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Oct 01, 2012

Toyota parts centre leads new round of investment from manufacturer

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TSAM president and CEO Dr Johan van Zyl discusses the significance of the company's new parts distribution centre. Camerawork: Nicholas Boyd. Editing: Darlene Creamer. Recorded: 01.10.12
DURBAN|Engineering|Automotive|Engines|Motors|Projects|Toyota South Africa Motors|Africa|Europe|Algeria|South Africa|Durban Plant|NEW PARTS DISTRIBUTION WAREHOUSE|Prospecton Plant|Toyota Plant|Automotive|Motors|Johan Van Zyl|Motors|Motors|South Africa
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Toyota South Africa Motors’ (TSAM’s) new R363-million parts distribution warehouse was the first big money spent in a fresh multibillion-rand investment cycle by the Japanese manufacturer, said TSAM president and CEO Dr Johan van Zyl on Monday.

“We will be looking at investing into the production of new models at the plant again, and expanding our business,” he told Engineering News Online at the opening of the parts centre, located in Ekurhuleni.

TSAM currently assembles the Hilux, Fortuner and Corolla models at its Prospecton plant, in Durban, which has the capacity to produce 220 000 units a year. It also assembles the Quantum minibus in a new investment programme announced earlier this year, set to expand soon.

“We’ll be making announcements as the projects come to fruition,” said Van Zyl.

He added that government’s new Automotive Production and Development Programme (APDP), active from 2013, provided a stable backdrop for TSAM’s investments, but that political and economical stability also played a role.

Van Zyl noted that recent labour unrest at the Marikana platinum mine, in which 46 people died, had tarnished South Africa’s image abroad.

“We have to ensure that we manage this situation well, and that we do not create a negative environment for investors.”

He added that Toyota remained positive about South Africa, and and that it would continue its investment programme into the country.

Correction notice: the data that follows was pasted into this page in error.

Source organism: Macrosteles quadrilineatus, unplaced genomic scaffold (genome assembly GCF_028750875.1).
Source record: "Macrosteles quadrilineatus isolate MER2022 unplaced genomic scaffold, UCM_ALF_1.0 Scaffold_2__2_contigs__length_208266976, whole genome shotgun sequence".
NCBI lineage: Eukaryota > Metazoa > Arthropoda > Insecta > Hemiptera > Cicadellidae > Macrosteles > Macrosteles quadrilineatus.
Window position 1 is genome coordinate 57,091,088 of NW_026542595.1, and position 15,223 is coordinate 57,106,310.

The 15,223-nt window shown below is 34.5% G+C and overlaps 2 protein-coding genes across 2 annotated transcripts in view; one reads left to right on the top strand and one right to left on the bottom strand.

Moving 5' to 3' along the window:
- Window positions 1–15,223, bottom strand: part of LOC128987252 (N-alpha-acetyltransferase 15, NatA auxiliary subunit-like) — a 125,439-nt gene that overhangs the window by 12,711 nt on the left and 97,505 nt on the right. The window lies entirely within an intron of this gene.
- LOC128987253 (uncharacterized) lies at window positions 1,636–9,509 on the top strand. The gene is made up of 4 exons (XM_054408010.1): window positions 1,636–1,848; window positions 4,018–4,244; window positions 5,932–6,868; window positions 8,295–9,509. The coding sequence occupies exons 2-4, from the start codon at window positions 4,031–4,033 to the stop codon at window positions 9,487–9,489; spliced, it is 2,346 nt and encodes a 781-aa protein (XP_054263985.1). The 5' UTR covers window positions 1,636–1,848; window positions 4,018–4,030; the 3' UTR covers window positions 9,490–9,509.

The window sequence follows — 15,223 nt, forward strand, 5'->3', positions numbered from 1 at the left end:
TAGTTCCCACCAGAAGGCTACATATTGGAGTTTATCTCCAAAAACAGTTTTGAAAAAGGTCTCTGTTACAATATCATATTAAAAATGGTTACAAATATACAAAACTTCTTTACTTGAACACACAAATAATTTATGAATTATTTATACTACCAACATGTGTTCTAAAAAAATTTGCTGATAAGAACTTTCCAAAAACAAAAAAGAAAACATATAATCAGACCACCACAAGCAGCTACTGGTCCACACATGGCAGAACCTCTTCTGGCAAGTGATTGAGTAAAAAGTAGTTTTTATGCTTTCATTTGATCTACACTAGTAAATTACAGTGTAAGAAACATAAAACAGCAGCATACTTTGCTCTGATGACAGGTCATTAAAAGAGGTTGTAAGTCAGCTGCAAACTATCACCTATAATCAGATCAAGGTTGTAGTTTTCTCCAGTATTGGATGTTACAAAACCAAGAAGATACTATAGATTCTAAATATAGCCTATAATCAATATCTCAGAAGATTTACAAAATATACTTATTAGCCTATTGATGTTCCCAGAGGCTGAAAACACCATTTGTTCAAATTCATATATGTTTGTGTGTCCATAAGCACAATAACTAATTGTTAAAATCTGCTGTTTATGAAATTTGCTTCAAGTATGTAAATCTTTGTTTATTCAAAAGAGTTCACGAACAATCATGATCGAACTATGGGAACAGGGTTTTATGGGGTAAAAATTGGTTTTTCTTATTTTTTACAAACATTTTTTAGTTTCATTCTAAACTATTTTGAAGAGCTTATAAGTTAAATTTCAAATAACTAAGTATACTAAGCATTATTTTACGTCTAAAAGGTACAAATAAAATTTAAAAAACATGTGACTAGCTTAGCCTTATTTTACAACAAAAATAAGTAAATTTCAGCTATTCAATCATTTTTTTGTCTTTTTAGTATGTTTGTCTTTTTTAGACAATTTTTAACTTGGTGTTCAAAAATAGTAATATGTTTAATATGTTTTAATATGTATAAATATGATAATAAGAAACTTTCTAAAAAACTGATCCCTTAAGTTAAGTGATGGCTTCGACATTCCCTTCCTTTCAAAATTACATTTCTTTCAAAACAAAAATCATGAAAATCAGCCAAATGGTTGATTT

MUST INCREASE LOCAL CONTENT
While the APDP was a “good programme”, it was necessary to increase the local content in South African vehicles built for the local and export markets, said Van Zyl.

“When we review the APDP, we’ll have to look at how we can improve local content and how we can build in more benefits for component manufacturers.

“We’ll have to look at engines and gear boxes, which would, of course, require large investments. And, we require these additional investments as the component sector is where the most jobs are created.”

Current local content on the Corolla was around 40%, and 60% on the Hilux.

Van Zyl said exports of these models from the Toyota plant were progressing steadily, with an improvement expected on last year’s numbers.

While debt-ridden Europe was proving a challenging market, Africa was growing steadily in its take-up from the Durban plant.

“Algeria will sell more than 400 000 vehicles this year,” noted Van Zyl.

“Africa’s middle class is starting to grow, and it is no longer only the State and semi-State institutions buying vehicles,” he adds.

NEW PARTS DISTRIBUTION WAREHOUSE
TSAM’s new parts distribution centre was built and equipped in 15 months, and was designed to serve the company’s Southern African Toyota, Lexus and Hino dealer network with daily deliveries. It would also support 70 international destinations where South African-built Toyota vehicles were found.

The new facility had 39 000 m2 of storage space and a further 3 000 m2 of office space. This area hosted the company’s customer service and logistic support divisions.

In the second phase, Toyota would add a further 38 000 m2 of warehouse space, making this facility the largest of its kind on the African continent.

Until this second phase was completed – expected in 2015 - the new facility would be supported by the company’s existing warehouse infrastructure of 22 000 m2 located in Sandton.

The new warehouse carried 2.2-million parts pieces of 110 000 different parts and components, valued at more than R350-million.

* There are currently 108 Japanese companies active in South Africa, creating 15 000 jobs.

 

Edited by: Creamer Media Reporter
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